Now that I’ve been around the block a few times, there are a few things I’d like to get off my clipboard regarding the work of an “enumerator” for the U.S. Census Bureau. For the record, the experience of ringing doorbells for the expressed purpose of gathering personal household information is not for the faint-of-heart. And yet, it may be for the out-of-work.
Such was my condition; after 33 years of ordained ministry in the Presbyterian Church (USA) and after nine years as an adjunct professor of philosophy and humanities at Eastern Washington University, I had the feeling of sinking in a bog (with only the Unemployment Agency there to pull me out). As of the end of March, not only did the Covid-19 pandemic hit the proverbial fan—so began my stint as a caste-member of an ever-expanding drama. Applying to work for the Commerce Department never occurred to me. But, in desperation, I filled out the requisite documentation, jumped through the background hoops and received the welcome news: on April 1, the official Census Day, I’d join an elite crew of calculating commando’s, and to the glory of the Constitution, and to honor of Alexander Hamilton, we’d take the demographics of the inland northwestern U.S. by storm.
Well, not so fast. The higher-ups in the bureaucratic hierarchy thought a tweaking of the April Fools Launch was in order, and fast forward to the month of August, and here I am, a not-so-direct descendent of what in 1790 became the patriotic epoxy that held the disparate populations of the new nation together. Here I am, and here I stand. And yet, even with that auspicious history in the air, and with everything from representative democracy to road improvements on the line, there arose, in this spurious time, a noisy cadre of noncooperative households. That is to say, in my limited experience as a calculator of the countable citizens and non-citizens, who reside here, many would just as soon remain uncounted altogether.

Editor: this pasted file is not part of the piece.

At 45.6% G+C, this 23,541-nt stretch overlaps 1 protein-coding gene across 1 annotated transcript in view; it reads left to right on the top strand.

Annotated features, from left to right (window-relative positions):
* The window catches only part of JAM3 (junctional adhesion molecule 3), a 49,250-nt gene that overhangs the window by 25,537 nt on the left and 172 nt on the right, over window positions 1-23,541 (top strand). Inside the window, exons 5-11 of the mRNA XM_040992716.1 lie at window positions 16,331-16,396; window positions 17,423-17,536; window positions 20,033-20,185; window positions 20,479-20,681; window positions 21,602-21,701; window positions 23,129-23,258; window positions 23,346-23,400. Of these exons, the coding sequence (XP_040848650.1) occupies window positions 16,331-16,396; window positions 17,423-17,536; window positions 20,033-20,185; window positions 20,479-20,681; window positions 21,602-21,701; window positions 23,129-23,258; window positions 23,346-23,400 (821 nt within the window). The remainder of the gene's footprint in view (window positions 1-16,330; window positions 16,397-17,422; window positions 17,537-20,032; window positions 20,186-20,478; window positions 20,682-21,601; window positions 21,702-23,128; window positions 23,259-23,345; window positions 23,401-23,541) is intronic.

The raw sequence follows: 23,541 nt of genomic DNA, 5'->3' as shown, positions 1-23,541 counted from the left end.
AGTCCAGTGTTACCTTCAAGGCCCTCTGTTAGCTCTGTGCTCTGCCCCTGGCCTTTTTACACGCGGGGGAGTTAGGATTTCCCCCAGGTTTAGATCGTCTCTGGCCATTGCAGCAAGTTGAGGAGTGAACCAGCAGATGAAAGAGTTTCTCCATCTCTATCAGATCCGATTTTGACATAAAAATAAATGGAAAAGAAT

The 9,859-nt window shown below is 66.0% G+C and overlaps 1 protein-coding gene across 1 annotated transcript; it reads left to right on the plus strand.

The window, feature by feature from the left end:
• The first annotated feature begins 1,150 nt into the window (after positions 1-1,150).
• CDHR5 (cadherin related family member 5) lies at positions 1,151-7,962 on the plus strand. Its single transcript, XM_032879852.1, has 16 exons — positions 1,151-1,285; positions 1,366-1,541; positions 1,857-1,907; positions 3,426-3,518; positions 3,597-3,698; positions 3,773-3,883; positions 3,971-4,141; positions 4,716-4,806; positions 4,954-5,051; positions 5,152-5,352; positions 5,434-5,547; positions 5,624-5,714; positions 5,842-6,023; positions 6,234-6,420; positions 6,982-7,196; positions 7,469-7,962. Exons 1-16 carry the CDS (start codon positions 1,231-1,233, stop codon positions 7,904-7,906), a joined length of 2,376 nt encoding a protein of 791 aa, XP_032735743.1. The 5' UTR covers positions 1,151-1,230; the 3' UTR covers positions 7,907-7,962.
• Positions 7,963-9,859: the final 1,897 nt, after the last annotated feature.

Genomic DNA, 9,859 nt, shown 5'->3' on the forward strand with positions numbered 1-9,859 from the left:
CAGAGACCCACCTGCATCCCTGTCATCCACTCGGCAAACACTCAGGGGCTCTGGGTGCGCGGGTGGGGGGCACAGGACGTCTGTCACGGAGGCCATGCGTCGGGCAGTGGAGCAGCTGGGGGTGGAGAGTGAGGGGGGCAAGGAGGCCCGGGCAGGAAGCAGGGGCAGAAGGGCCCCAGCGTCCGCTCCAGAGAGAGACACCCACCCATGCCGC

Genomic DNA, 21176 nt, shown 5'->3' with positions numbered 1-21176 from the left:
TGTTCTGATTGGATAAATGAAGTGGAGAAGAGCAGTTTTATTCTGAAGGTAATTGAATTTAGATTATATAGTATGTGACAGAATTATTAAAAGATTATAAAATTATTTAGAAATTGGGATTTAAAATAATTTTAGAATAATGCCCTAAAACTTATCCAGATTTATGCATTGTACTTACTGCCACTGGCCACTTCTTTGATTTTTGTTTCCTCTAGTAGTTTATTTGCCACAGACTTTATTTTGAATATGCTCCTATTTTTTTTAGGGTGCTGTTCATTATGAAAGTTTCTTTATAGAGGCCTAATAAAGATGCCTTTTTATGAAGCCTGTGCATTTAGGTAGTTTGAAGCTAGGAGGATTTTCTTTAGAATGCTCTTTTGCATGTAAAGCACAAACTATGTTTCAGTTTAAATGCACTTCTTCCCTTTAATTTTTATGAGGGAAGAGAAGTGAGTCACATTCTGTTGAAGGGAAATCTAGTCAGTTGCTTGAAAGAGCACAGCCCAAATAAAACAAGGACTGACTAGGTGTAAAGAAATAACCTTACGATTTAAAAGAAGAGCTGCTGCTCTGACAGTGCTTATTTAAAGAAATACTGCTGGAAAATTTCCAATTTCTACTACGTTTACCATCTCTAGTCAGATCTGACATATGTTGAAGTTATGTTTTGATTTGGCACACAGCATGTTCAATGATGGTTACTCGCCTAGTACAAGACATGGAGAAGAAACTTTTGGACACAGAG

What is this? Who the hell are you? Upon handing out the official U.S. Census Information sheets, one per threshold, the verbal responses run the gamut… and the gauntlet! I’ve encountered folks, pulling weeds in their yards, who offer me a bottle of water. I’ve also been called a “Communist,” and had a door slammed in my face. There have been posted signs, threatening Armed Response to Trespassers (which technically-speaking, all enumerators have been commissioned by the U.S. Government to be). And there are, thankfully, those jovial practitioners of hospitality and hilarity, who enjoy telling me their origin-stories.
All in all, it’s not a bad, temporary gig—coming around once every decade. And I suppose, as an quasi-introvert, there are worst things to do (for the paycheck) than ask strangers for their first and last names, their birth dates, and how they’re related to Uncle Jesse and Aunt Maude, and whether or not they’re “of Hispanic, Latino or Spanish” ancestry… I suppose. One thing that might be worse is to ask them to loiter there, while I run through a list of races, and ask them to choose one or more. And my favorite (sarcastically speaking) is to hover over the binary choice of “male” or “female” and invite the respondent, who may be transgender, to identify one or the other. My sense, after five weeks of engaging in such awkwardness, is that following the dictates of this portion of the Constitution will not be without risk, and may prove riskier as the decades roll on. Facing facts like these is hard, but the reason it’s so difficult is that foreboding feeling that certain intimate details ought not be exposed to the light of day. And the reason for this ‘ought not be’ gut-reaction has its roots, I suggest, in a profound paucity of trust. Simply put—there is a deficit of appreciation for what used to be called, ‘The Common Good,’ and the anecdotal evidence is glaring through every peephole, and every C.C.D. camera.